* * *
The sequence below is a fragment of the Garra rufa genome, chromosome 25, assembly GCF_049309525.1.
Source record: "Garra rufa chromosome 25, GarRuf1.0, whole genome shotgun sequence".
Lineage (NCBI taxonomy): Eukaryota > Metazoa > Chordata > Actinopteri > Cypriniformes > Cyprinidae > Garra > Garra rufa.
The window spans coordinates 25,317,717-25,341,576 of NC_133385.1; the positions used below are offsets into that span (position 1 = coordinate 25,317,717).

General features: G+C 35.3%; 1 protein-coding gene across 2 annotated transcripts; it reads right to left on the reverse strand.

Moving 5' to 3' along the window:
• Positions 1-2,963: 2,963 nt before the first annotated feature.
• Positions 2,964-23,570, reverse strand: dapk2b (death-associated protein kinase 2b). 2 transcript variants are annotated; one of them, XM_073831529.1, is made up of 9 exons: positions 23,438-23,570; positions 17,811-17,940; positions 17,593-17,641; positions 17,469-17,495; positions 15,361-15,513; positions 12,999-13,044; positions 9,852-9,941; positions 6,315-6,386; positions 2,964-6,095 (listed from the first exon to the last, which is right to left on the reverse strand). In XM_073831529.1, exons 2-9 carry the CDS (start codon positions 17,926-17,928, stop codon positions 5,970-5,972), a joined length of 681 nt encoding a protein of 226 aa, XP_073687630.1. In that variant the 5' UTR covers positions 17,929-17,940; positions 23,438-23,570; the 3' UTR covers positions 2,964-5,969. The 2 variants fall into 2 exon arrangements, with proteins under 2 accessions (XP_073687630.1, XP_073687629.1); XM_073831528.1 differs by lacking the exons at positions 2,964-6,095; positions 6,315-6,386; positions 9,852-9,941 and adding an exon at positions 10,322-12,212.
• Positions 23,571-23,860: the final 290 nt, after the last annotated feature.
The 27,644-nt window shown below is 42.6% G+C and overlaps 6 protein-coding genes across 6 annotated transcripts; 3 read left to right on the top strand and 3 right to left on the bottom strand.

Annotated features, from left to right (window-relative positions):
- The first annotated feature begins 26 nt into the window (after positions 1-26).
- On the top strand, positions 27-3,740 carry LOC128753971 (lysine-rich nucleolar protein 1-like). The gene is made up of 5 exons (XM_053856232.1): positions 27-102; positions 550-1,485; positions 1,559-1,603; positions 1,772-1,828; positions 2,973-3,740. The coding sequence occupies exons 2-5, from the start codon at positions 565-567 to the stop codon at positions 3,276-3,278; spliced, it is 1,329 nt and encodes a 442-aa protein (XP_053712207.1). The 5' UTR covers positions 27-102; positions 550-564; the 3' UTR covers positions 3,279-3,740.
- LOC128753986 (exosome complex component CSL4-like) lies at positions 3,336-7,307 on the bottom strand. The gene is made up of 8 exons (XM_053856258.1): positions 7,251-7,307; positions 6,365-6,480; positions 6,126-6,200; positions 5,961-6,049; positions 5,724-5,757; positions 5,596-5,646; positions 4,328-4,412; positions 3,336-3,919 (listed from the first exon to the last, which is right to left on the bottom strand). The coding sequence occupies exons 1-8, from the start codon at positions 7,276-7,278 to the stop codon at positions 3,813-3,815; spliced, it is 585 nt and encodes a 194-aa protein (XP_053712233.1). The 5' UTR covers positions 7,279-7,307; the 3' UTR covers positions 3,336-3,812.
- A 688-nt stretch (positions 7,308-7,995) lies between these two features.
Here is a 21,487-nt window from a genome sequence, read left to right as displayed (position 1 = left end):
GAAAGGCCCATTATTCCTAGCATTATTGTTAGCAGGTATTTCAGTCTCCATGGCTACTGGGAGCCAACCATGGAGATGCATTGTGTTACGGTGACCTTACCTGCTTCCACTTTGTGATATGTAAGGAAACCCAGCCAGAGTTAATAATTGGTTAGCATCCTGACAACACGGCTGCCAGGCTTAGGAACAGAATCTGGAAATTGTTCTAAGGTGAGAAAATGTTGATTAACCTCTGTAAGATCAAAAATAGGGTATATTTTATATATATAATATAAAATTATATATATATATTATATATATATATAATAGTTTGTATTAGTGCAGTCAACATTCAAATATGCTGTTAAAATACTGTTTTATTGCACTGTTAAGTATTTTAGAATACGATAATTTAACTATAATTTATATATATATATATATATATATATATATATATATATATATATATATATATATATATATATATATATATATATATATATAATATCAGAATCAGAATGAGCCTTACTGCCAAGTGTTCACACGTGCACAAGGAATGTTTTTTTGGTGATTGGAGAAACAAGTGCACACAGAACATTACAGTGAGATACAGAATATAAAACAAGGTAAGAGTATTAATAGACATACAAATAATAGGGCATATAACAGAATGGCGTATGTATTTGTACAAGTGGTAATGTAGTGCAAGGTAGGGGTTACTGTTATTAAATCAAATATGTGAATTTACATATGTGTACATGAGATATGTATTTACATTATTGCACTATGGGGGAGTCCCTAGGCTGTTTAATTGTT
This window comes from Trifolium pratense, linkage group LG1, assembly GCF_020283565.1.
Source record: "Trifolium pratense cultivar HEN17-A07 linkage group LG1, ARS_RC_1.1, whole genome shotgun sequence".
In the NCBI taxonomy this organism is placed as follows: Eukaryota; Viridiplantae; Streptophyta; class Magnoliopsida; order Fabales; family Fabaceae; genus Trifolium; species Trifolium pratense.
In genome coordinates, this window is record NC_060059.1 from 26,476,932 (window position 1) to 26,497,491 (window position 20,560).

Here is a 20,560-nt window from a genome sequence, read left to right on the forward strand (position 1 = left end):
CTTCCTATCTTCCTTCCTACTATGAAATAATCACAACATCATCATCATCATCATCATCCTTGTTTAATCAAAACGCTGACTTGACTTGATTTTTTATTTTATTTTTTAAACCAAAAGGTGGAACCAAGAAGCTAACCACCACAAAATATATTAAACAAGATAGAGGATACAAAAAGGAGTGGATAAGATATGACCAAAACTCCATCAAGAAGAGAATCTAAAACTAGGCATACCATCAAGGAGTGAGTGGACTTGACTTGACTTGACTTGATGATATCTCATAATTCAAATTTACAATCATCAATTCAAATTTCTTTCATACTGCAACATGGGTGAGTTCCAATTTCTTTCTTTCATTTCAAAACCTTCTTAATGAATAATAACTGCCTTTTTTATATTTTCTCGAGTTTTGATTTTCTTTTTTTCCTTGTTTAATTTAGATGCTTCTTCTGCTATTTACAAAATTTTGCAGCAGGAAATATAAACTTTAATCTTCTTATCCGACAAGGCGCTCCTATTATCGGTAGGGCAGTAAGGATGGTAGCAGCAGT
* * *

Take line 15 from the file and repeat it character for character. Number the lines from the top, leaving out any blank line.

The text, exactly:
- A 688-nt stretch (positions 7,308-7,995) lies between these two features.